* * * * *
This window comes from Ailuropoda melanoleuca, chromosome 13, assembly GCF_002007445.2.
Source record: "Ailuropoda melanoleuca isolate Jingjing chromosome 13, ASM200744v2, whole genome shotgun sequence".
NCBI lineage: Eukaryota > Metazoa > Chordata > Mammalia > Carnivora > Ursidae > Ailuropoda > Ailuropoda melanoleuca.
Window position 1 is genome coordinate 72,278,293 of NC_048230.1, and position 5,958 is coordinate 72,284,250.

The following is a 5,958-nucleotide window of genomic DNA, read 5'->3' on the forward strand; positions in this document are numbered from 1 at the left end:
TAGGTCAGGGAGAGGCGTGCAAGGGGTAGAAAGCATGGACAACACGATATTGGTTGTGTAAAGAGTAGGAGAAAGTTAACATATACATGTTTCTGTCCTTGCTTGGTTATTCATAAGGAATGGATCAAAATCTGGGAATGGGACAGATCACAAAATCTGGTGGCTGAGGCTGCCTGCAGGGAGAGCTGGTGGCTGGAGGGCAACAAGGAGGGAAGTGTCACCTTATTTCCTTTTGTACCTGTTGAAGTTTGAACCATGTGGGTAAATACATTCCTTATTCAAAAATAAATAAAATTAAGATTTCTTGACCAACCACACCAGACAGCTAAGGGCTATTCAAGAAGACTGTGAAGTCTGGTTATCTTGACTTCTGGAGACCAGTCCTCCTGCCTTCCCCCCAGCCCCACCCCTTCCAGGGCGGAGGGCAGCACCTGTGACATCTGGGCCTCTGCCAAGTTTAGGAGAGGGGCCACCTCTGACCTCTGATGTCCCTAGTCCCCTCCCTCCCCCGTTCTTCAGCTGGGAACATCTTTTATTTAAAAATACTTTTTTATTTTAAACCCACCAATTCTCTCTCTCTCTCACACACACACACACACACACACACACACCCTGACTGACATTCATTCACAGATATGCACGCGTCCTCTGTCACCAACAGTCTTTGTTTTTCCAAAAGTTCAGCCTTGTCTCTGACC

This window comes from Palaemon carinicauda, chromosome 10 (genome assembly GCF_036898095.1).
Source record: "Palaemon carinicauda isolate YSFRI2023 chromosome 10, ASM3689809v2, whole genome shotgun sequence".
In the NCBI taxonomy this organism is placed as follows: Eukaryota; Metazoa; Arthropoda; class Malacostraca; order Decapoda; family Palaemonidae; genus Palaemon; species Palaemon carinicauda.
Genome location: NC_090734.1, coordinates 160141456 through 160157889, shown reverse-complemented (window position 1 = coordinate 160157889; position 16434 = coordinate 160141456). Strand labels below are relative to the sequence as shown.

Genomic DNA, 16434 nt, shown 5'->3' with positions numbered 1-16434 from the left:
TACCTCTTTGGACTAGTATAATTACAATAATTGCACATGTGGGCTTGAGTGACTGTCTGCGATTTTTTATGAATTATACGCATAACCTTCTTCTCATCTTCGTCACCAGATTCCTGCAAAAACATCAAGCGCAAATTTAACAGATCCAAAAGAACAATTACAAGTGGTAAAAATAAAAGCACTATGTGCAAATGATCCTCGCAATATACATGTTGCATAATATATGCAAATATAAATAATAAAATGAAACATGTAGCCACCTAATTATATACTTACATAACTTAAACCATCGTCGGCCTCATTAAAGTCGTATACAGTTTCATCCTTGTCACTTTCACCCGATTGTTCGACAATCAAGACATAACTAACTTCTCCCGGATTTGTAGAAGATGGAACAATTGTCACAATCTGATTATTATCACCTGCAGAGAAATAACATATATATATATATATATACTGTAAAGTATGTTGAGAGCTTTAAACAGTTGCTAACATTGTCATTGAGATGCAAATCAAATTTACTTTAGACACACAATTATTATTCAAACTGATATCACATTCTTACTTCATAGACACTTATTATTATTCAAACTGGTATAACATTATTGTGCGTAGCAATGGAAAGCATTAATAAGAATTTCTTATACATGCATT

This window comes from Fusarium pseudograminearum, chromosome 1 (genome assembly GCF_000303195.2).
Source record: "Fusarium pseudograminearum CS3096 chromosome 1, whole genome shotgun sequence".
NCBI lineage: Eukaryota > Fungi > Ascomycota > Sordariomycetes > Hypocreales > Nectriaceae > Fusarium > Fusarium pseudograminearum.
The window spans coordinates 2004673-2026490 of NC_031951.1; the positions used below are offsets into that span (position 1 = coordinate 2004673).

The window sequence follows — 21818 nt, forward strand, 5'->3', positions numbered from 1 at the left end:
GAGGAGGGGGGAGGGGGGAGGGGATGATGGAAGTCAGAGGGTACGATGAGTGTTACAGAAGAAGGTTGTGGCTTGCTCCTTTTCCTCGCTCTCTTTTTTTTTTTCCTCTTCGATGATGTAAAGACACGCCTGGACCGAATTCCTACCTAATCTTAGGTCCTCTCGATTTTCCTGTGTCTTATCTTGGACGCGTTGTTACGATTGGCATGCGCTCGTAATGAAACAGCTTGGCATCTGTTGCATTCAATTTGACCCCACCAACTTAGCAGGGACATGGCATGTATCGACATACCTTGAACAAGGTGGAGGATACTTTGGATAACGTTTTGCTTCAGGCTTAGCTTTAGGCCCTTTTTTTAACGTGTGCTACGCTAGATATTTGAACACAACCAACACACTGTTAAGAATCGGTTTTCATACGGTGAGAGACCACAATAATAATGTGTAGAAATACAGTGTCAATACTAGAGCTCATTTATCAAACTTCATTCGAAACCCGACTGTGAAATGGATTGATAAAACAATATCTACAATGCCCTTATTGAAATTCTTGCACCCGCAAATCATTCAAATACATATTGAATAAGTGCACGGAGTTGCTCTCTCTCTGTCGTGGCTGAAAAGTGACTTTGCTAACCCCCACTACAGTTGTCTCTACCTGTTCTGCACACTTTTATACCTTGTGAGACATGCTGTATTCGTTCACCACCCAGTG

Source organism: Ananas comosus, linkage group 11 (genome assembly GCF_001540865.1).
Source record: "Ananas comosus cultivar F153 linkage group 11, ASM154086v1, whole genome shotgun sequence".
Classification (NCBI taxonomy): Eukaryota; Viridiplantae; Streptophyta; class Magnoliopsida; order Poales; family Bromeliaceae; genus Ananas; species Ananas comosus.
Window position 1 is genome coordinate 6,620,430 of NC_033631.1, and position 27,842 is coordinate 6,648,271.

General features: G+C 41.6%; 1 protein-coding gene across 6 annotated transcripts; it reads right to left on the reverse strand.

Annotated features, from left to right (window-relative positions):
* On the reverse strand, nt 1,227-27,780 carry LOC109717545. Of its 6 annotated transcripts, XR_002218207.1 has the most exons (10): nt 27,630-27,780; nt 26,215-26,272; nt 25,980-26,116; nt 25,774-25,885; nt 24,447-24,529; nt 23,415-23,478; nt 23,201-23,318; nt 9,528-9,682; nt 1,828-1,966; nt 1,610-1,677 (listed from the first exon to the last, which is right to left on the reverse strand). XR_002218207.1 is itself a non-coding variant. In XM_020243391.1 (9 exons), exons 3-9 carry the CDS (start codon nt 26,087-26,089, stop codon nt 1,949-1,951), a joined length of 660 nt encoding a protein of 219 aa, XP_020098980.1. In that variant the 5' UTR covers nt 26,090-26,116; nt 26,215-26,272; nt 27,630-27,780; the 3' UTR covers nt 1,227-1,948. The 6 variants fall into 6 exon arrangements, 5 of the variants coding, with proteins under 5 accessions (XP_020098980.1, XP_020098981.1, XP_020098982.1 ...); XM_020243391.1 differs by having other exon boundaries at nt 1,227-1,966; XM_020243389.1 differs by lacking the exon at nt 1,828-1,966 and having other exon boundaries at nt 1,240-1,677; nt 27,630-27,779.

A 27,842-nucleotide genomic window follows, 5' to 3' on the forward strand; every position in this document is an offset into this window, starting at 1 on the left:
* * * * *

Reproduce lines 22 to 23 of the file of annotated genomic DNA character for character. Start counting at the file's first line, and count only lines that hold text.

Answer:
Window position 1 is genome coordinate 6,620,430 of NC_033631.1, and position 27,842 is coordinate 6,648,271.

General features: G+C 41.6%; 1 protein-coding gene across 6 annotated transcripts; it reads right to left on the reverse strand.